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Home :: Archive :: 1994 :: March ::
Re: Ambiguity
Shakespeare Electronic Conference, Vol. 5, No. 0249.  Saturday, 19 March 1994.
 
(1)     From:   Barbara Simerka <
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        Date:   Friday, 18 Mar 1994 14:30:05 -0500 (EST)
        Subj:   Re: SHK 5.0239  Ambiguity?
 
(2)     From:   Harry Hill <HILHAR@CONU2.BITNET>
        Date:   Saturday, 19 Mar 1994 11:46:35 -0500 (EST)
        Subj:   Re: SHK 5.0245  Re: Ambiguity?
 
 
(1)----------------------------------------------------------------------------
From:           Barbara Simerka <
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Date:           Friday, 18 Mar 1994 14:30:05 -0500 (EST)
Subject: 5.0239  Ambiguity?
Comment:        Re: SHK 5.0239  Ambiguity?
 
It occurs to me that, in addition to looking at the contemporary stage, an
examination of current film is also a good place to examine the question of
ambiguity within works where the author has some control over the
representation.  If ambiguity can be found in films, especially those where
the writer is also the director (ie Woody Allen, Oliver Stone, etc. etc)
that might be an indication that it could also be present in the original
stagings of Lear.
 
Barbara Simerka
Davidson College
 
(2)----------------------------------------------------------------------------
From:           Harry Hill <HILHAR@CONU2.BITNET>
Date:           Saturday, 19 Mar 1994 11:46:35 -0500 (EST)
Subject: 5.0245  Re: Ambiguity?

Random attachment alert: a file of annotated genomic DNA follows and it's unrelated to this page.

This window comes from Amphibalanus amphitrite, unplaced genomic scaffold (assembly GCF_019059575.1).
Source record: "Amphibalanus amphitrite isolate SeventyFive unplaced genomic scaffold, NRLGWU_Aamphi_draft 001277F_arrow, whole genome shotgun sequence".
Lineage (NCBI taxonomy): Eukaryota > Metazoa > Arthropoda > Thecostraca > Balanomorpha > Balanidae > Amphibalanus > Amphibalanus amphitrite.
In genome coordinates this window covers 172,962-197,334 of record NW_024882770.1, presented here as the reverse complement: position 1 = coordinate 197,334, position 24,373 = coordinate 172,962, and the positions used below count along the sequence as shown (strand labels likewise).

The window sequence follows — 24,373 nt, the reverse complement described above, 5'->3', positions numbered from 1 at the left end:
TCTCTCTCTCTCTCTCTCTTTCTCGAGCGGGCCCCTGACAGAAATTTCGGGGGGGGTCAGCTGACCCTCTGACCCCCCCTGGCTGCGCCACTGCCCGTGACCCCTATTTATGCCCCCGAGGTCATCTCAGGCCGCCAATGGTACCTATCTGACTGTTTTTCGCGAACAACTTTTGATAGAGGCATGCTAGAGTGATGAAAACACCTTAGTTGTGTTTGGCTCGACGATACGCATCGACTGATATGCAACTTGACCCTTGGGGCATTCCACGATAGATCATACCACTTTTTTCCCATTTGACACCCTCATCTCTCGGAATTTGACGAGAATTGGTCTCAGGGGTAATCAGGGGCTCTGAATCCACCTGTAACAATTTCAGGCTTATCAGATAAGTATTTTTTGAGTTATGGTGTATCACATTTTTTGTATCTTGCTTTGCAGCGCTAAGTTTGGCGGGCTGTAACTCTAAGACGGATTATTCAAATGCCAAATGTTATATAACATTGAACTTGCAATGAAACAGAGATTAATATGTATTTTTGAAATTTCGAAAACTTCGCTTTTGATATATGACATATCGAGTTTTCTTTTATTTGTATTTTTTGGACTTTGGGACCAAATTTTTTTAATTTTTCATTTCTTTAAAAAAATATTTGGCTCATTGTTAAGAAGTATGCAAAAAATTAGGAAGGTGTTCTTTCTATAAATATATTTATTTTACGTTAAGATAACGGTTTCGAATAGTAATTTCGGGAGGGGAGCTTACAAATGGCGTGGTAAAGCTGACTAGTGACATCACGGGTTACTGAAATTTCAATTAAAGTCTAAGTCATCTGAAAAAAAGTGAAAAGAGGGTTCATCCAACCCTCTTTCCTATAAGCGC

Comment:        Re: SHK 5.0245  Re: Ambiguity?
 
As an actor presently playing Michael in Frank McGuinness' "Someone Who'' Watch
Over Me" at the Centaur in Montreal and present as witness at last year's
unfortunate Stratford Ontario season, I think you are so right on so many
points, particularly when I consider what has so often happened in Radio Drama
in Canada when the playright has been present and also when not. It doesn't
actually make much difference. To look at the scripts as the exist in archives
and compare them to the performances is to look at two worlds. We CHANGE what
we don't like, can't say, has been ungiftedly written possible, we create
climactic patterns of which the author was often unaware. When the author is in
the booth, of course, it does become a collaboratve occasion of which usually
THE ONLY RECORD IS THE PERFORMANCE AS RECORDED, not altered on the page.
 
With Shakespeare, of course, we have the awful problem of dogmatism exacerbated
by the set and understandably canonised rhythms which are normally the ultimate
guide along with phonetic structure and texture. I think radio drama is a
reasonable analogy from which to consider the "problem". In any case, actors
have to make what we so loosely call "choices" and go with one meaning or
another, although there are of course instances in which a kind of neutral
delivery of notoriously ambiguous lines will hit an audience with the
interpretation they desire or even imagine they hear. Listen to Wolfit's "Look
there. . ." on his Caedmon Lear extracts. The South African question is of
utter fascination, but I cannot yet contribute to its richness.
 
Harry Hill
 

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